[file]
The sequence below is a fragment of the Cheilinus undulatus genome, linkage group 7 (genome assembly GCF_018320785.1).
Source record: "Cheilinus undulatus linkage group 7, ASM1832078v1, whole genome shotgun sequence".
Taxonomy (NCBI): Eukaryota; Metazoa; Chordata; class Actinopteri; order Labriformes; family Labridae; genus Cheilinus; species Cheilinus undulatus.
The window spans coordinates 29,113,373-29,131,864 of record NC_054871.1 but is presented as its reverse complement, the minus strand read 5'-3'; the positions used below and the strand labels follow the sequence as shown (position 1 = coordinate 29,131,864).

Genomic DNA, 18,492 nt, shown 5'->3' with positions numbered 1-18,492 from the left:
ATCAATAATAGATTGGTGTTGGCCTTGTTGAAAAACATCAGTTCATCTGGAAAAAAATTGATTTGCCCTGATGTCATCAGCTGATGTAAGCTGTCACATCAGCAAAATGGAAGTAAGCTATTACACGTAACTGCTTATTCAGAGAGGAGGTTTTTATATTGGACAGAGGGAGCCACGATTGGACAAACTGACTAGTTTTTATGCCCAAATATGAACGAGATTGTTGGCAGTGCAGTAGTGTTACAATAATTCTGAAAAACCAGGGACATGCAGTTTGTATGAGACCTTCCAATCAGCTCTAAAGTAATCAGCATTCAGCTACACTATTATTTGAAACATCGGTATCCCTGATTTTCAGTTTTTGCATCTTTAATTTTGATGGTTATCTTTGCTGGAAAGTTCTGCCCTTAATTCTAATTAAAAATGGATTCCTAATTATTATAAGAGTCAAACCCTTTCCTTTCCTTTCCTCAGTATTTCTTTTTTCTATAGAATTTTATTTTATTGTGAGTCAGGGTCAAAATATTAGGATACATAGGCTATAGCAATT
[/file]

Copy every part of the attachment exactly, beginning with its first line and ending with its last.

The sequence below is a fragment of the Cheilinus undulatus genome, linkage group 7 (genome assembly GCF_018320785.1).
Source record: "Cheilinus undulatus linkage group 7, ASM1832078v1, whole genome shotgun sequence".
Taxonomy (NCBI): Eukaryota; Metazoa; Chordata; class Actinopteri; order Labriformes; family Labridae; genus Cheilinus; species Cheilinus undulatus.
The window spans coordinates 29,113,373-29,131,864 of record NC_054871.1 but is presented as its reverse complement, the minus strand read 5'-3'; the positions used below and the strand labels follow the sequence as shown (position 1 = coordinate 29,131,864).

Genomic DNA, 18,492 nt, shown 5'->3' with positions numbered 1-18,492 from the left:
ATCAATAATAGATTGGTGTTGGCCTTGTTGAAAAACATCAGTTCATCTGGAAAAAAATTGATTTGCCCTGATGTCATCAGCTGATGTAAGCTGTCACATCAGCAAAATGGAAGTAAGCTATTACACGTAACTGCTTATTCAGAGAGGAGGTTTTTATATTGGACAGAGGGAGCCACGATTGGACAAACTGACTAGTTTTTATGCCCAAATATGAACGAGATTGTTGGCAGTGCAGTAGTGTTACAATAATTCTGAAAAACCAGGGACATGCAGTTTGTATGAGACCTTCCAATCAGCTCTAAAGTAATCAGCATTCAGCTACACTATTATTTGAAACATCGGTATCCCTGATTTTCAGTTTTTGCATCTTTAATTTTGATGGTTATCTTTGCTGGAAAGTTCTGCCCTTAATTCTAATTAAAAATGGATTCCTAATTATTATAAGAGTCAAACCCTTTCCTTTCCTTTCCTCAGTATTTCTTTTTTCTATAGAATTTTATTTTATTGTGAGTCAGGGTCAAAATATTAGGATACATAGGCTATAGCAATT